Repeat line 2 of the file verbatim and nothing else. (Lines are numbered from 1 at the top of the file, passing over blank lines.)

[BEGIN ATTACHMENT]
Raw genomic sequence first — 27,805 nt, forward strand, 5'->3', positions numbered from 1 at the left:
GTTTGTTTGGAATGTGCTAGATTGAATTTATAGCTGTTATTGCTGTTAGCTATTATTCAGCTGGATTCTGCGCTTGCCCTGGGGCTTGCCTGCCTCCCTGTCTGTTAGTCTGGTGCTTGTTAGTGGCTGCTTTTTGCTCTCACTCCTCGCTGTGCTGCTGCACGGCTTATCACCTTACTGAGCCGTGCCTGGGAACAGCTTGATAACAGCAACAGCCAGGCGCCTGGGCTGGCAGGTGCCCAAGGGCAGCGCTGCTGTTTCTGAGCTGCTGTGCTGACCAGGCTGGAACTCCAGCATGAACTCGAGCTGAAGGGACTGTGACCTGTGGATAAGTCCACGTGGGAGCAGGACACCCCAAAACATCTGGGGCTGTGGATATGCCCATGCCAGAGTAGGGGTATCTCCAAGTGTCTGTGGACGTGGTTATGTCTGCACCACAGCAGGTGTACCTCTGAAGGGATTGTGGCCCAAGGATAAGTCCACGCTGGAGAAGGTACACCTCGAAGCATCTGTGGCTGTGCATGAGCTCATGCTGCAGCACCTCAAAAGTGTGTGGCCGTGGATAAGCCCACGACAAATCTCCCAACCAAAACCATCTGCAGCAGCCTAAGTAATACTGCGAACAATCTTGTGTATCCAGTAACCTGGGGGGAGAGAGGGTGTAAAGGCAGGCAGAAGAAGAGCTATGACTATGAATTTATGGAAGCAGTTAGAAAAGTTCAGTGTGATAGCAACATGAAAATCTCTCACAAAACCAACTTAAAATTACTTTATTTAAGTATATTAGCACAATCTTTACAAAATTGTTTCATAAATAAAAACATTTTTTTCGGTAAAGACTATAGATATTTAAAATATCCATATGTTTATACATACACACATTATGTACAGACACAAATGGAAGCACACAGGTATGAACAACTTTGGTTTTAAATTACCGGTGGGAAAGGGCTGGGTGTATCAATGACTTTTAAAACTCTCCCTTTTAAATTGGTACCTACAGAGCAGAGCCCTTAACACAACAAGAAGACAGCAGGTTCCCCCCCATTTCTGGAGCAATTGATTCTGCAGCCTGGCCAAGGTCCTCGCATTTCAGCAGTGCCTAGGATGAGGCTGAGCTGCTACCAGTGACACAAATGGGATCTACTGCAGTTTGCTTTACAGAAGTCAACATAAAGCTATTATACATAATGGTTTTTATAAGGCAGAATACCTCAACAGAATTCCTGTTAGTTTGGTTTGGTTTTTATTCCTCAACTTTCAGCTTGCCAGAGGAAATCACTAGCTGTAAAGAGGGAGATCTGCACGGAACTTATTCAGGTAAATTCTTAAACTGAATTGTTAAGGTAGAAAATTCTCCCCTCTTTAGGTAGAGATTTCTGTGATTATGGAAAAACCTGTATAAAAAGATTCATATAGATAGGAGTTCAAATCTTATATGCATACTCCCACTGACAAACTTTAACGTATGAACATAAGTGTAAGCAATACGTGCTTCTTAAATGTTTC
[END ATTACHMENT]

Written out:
GTTTGTTTGGAATGTGCTAGATTGAATTTATAGCTGTTATTGCTGTTAGCTATTATTCAGCTGGATTCTGCGCTTGCCCTGGGGCTTGCCTGCCTCCCTGTCTGTTAGTCTGGTGCTTGTTAGTGGCTGCTTTTTGCTCTCACTCCTCGCTGTGCTGCTGCACGGCTTATCACCTTACTGAGCCGTGCCTGGGAACAGCTTGATAACAGCAACAGCCAGGCGCCTGGGCTGGCAGGTGCCCAAGGGCAGCGCTGCTGTTTCTGAGCTGCTGTGCTGACCAGGCTGGAACTCCAGCATGAACTCGAGCTGAAGGGACTGTGACCTGTGGATAAGTCCACGTGGGAGCAGGACACCCCAAAACATCTGGGGCTGTGGATATGCCCATGCCAGAGTAGGGGTATCTCCAAGTGTCTGTGGACGTGGTTATGTCTGCACCACAGCAGGTGTACCTCTGAAGGGATTGTGGCCCAAGGATAAGTCCACGCTGGAGAAGGTACACCTCGAAGCATCTGTGGCTGTGCATGAGCTCATGCTGCAGCACCTCAAAAGTGTGTGGCCGTGGATAAGCCCACGACAAATCTCCCAACCAAAACCATCTGCAGCAGCCTAAGTAATACTGCGAACAATCTTGTGTATCCAGTAACCTGGGGGGAGAGAGGGTGTAAAGGCAGGCAGAAGAAGAGCTATGACTATGAATTTATGGAAGCAGTTAGAAAAGTTCAGTGTGATAGCAACATGAAAATCTCTCACAAAACCAACTTAAAATTACTTTATTTAAGTATATTAGCACAATCTTTACAAAATTGTTTCATAAATAAAAACATTTTTTTCGGTAAAGACTATAGATATTTAAAATATCCATATGTTTATACATACACACATTATGTACAGACACAAATGGAAGCACACAGGTATGAACAACTTTGGTTTTAAATTACCGGTGGGAAAGGGCTGGGTGTATCAATGACTTTTAAAACTCTCCCTTTTAAATTGGTACCTACAGAGCAGAGCCCTTAACACAACAAGAAGACAGCAGGTTCCCCCCCATTTCTGGAGCAATTGATTCTGCAGCCTGGCCAAGGTCCTCGCATTTCAGCAGTGCCTAGGATGAGGCTGAGCTGCTACCAGTGACACAAATGGGATCTACTGCAGTTTGCTTTACAGAAGTCAACATAAAGCTATTATACATAATGGTTTTTATAAGGCAGAATACCTCAACAGAATTCCTGTTAGTTTGGTTTGGTTTTTATTCCTCAACTTTCAGCTTGCCAGAGGAAATCACTAGCTGTAAAGAGGGAGATCTGCACGGAACTTATTCAGGTAAATTCTTAAACTGAATTGTTAAGGTAGAAAATTCTCCCCTCTTTAGGTAGAGATTTCTGTGATTATGGAAAAACCTGTATAAAAAGATTCATATAGATAGGAGTTCAAATCTTATATGCATACTCCCACTGACAAACTTTAACGTATGAACATAAGTGTAAGCAATACGTGCTTCTTAAATGTTTC